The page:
By Kelly Griese
Wednesday, October 30, 2019
This week marks the 11th anniversary of Bitcoin. It’s one of the most talked about brand names in the fintech world, and for many people, it’s as synonymous with cryptocurrency. Think using Coke in place of soda, Kleenex in place of facial tissue, Chapstick in place of lip balm. There are even terms to define this phenomenon: genericized trademark or proprietary eponym. Essentially, the brand name becomes the common name we use to describe all similar products. In the case of Bitcoin, we often use it in place cryptocurrency, even though there are more than 2,900 different cryptocurrencies in existence.
So what is cryptocurrency and how does it apply to investing?
First, let’s define cryptocurrencies with some help from the North American Securities Administrators Association, or NASAA.
“Cryptocurrencies are digital assets created by companies or individuals that take the form of a virtual coin or token. Anyone can create a cryptocurrency. Cryptocurrencies are intangible and exist only on the internet. Central banks and other governmental authorities do not insure or control cryptocurrencies. You cannot always exchange them for other fiat currencies (i.e., currencies declared “legal tender” by governments), such as the U.S. or Canadian dollar or Mexican peso. Cryptocurrencies trade on unregulated, opaque exchanges on which there may be little or no opportunity to independently verify their true market value. And given the newness and uniqueness of cryptocurrencies and related instruments, they do not yet have a clear place in the existing framework of financial regulation.”
For some investors, the decentralized, unregulated nature of cryptocurrencies makes them MORE appealing, and fraudsters agree.
Fraudsters all too eager to exploit investors’ interest in the crypto craze. Here are some common schemes associated with cryptocurrencies:
Fake digital wallets – A digital wallet is used to store, send, and receive cryptocurrencies. Scammers design a fake digital wallet to lure users into providing their private key or code that enables the wallet to open. Once a scammer receives the private key, he or she can steal all the cryptocurrency from the owner’s digital wallet.
Pump-and-dumps – Groups of individuals coordinate to buy a thinly-traded cryptocurrency, promote the cryptocurrency on social media to push up demand and price, and then sell it in a coordinated sale. The price plummets and those unaware of the scheme are left with the devalued cryptocurrency.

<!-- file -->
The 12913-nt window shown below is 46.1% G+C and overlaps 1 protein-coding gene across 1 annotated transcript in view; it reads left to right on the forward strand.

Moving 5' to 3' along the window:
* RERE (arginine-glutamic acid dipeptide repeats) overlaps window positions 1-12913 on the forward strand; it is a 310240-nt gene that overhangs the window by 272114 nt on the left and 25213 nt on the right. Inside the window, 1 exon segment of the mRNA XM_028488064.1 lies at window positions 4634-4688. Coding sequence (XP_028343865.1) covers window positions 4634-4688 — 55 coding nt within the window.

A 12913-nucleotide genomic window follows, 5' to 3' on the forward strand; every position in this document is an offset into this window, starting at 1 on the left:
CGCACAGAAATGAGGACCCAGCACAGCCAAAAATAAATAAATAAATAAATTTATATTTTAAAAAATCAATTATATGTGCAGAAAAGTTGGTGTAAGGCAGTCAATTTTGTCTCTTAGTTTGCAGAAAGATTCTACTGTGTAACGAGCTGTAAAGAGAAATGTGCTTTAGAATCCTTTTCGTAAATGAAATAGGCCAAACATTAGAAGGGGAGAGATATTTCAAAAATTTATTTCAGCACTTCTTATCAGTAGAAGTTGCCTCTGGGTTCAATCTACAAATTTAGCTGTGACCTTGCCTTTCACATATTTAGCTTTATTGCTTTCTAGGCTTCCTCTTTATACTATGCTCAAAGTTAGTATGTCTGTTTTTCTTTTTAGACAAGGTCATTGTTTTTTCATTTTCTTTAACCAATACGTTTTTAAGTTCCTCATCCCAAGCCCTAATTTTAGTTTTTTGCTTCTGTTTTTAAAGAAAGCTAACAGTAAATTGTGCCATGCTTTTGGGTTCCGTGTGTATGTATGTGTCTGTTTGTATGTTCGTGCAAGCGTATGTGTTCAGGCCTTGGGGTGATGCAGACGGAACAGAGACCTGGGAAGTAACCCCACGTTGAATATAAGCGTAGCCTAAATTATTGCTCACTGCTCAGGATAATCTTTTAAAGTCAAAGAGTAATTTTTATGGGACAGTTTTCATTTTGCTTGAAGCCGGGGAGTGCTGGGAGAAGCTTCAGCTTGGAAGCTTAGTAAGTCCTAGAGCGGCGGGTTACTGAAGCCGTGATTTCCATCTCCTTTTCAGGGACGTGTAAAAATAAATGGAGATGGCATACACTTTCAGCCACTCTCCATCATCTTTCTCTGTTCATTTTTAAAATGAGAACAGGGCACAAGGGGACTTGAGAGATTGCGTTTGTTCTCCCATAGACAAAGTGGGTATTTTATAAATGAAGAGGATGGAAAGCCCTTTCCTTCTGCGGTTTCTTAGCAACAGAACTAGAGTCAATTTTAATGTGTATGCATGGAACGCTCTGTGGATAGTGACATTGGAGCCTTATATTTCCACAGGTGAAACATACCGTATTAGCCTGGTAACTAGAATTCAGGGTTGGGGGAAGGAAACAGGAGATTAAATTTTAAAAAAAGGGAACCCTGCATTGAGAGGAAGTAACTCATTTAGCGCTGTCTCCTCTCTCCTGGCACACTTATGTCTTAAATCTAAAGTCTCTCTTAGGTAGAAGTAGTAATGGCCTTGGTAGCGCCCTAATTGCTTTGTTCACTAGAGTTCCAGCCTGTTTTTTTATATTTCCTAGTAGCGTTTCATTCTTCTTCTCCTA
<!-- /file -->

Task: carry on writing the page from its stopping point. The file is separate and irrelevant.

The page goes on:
Multi-level marketing platforms – Companies lure investors through the promise of high interest with low risk. These investors are then incentivized to recruit more members.
In an effort to combat cryptocurrency scams, the Indiana Securities Division joined forces with NASAA to investigate Initial Coin Offerings (ICOs) and cryptocurrency-related investment products. “Operation Cryptosweep” involves more than 40 NASAA members, including the Indiana Securities Division. To date, the operation has resulted in more than 330 inquiries and investigations and at least 85 enforcement actions. As part of the the sweep, the Indiana Securities Division filed a cease and desist order against Bionic for registration violations.
Before investing in crypto-related products, here are some common concerns you should consider:
Volatility - Cryptocurrency markets are highly volatile, making them unsuitable for most investors looking to meet long-term savings or retirement goals. To understand this volatility, just look to the Bitcoin crash of 2018. It was valued at $6,447 on October 31, 2017 before spiking to an all-time high of $19,068 on December 17, 2017 and returning to $6,283 as of October 30, 2018. Other cryptocurrencies experienced similar volatility.
No recourse - Cryptocurrency and many crypto-related investments are subject to minimal regulatory oversight, and there may be no recourse should the cryptocurrency disappear due to a cybersecurity breach or hack.
Untraceable - Cryptocurrency or crypto-related investments only exist on the internet. Issuers can be located anywhere in the world, so it may be impossible to trace and recover lost funds through the courts.
Uninsured - Cryptocurrency accounts are not insured by the Federal Deposit Insurance Corporation, or FDIC.
Unregulated - Cryptocurrency investors rely upon unregulated exchanges that may lack appropriate internal controls, making them susceptible to fraud, theft and hacking.
Hackable - Creating a digital wallet to store cryptocurrency involves installing software on an investor’s computer. As with any software download, hackers may include malicious code.
Vulnerable - Purchasers of cryptocurrencies rely on the strength of their own computer systems as well as systems provided by third parties to protect purchased cryptocurrencies from theft.
Last year, ahead of the 10th anniversary of Bitcoin, the Securities Division of the Indiana Secretary of State’s office released an investor advisory on the subject of cryptocurrencies. You can read it here. Additionally, NASAA created a short, animated video to help investors better understand cryptocurrency-related investing and the risks involved. You can view the video here.
The MoneyWise Matters blog has a wealth of information about managing money and avoiding fraud. You can look through the complete archive here.